Lately I’ve been playing more PC games than I had been thanks in part to finally getting my first Xbox 360 “red ring of death”. Luckily I (barely) made the warranty so I got a replacement free of charge. While that was being taken care of though I’d been focusing most of my precious gaming time on games that I could pick up and play quickly and in relatively short bursts such as Battlefield: Bad Company 2 multiplayer. I’ve also been playing a little bit of Defcon which I’ll probably talk more about in the next one of these. The game that has most captured my attention lately though is Audiosurf.
“Can you forgive me? I never knew…”
Audiosurf has actually been out for a while now (2 years now?) and I had heard only great things about it, mostly on gaming forums and the like. In fact based on those recommendations I’ve almost purchased it on several different occasions. I finally bought it as somewhat of an afterthought during the last big Steam sale and now I’m wondering what exactly my reservations could have possibly been. It’s a total mystery.
I absolutely love music. It has been a nearly constant companion of mine since I was a kid. It has helped me through so many of the bad times in my life and was usually involved in or at least present for the best ones as well. These days are no different and I’ve been digging out a lot of my personal classics for some much needed escape recently. Enter Audiosurf…
“And I will advertise it.”
Audiosurf is like the display of a graphic equalizer or some other, equally effective form of music “visualization” that, while nimbly dancing through the rhythms of your favorite songs, tripped and fell into the nightmarish dark void of a sci-fi space epic effected by an unhealthy dose of psychedelics. That’s what Audiosurf is. Wait… what the fuck did I just write? Let me start over.
Audiosurf analyzes music and dynamically maps it fairly precisely to a represent a race track, using the tempo to dictate the turns, curves, and elevations of the track. The tempo will also control how fast you move during your trip. It uses other sonic blips, typically those caused by instruments of course, to add other elements to the track – rings you fly through, colors and shapes bursting through the space all around you. Most importantly though Audiosurf uses some of those audio queues to fill the track with little blocks which make up the core of the actual gameplay itself. You steer your small craft along this funky space highway (which as an aside brings back fond memories of SkyRoads) avoiding and gathering these tiny colored blocks to the rhythm of the music in an attempt to combine them into a unit which will then grant you point bonuses, not unlike block stacking in some puzzle games.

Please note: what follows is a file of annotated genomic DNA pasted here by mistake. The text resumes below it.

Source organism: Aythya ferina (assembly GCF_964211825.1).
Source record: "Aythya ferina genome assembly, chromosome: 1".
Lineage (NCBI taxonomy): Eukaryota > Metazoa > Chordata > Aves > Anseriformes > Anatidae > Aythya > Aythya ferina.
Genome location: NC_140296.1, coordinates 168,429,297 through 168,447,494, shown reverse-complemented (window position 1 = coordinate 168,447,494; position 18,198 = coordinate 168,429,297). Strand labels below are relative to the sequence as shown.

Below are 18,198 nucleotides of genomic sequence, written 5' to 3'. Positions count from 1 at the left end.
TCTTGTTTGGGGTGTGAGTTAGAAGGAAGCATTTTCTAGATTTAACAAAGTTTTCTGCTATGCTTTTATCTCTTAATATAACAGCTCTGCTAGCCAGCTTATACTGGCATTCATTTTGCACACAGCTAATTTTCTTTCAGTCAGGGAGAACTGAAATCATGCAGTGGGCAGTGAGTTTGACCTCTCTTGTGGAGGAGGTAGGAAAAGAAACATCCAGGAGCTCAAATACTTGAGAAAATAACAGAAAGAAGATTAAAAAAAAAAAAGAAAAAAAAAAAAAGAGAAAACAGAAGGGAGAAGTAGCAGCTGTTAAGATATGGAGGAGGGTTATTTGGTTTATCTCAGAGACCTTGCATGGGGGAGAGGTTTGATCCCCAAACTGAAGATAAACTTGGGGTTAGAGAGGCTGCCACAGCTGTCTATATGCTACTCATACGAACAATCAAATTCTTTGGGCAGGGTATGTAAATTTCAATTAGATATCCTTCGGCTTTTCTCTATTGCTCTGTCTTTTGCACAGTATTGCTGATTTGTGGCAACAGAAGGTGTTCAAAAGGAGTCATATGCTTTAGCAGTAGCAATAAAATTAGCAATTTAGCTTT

“Stop crying for what you’ve done… it’s only the past… it’s only life.”
So yeah, it sounds like a neat toy right? Actually it is surprisingly compelling. I find myself wanting to play just a song or two and end up playing a 7 or 8. Why?
First of all, as I implied, the visualization is actually quite good, depending on the song of course. You really feel like you’re riding the rhythm, moving your ship to the beat to hit the blocks representing it – it is often extremely effective. I find myself playing it in full screen and getting lost in it quite easily. Crucially, not only can you use Audiosurf’s built in “radio” soundtrack but you can pick any song from your hard drive in a variety of formats. It even has direct iTunes and Last.fm support. Screw buying songs you already own as in Rock Band or Guitar Hero and while we’re at it screw being constrained by the music tastes of others! Play whatever you want! Finally, when you complete a track your score is uploaded to a central server where you can see what other people achieved on the same song. This adds a whole social element to the game which I find quite intriguing especially when it comes to the aspect of representing your musical tastes. I’m personally the “champion” of some pretty obscure stuff though I of course owe that in large part to a lack of competition. 😉
“Dodge the bullet or carry the gun… the choice is yours!”
There are a few different game modes all based on that same theme. I prefer the “mono” variety as the easiest to really zone out in and focus on the music itself – you still have some potentially challenging twitch gameplay but you don’t need to focus quite as heavily on what is going on nor deploy any advanced tactics to score well. In fact I enjoy zoning out and getting into the music so much this way that I intend to play through all new albums I buy from now on.
Songs with drastic tempo changes tend to make for wilder rides, and as I said some songs are interpreted a bit better than others, but most people who give Audiosurf a try tend to come away impressed. You can usually find it for sale on Steam and its regular price is only 10 bucks. Check it out!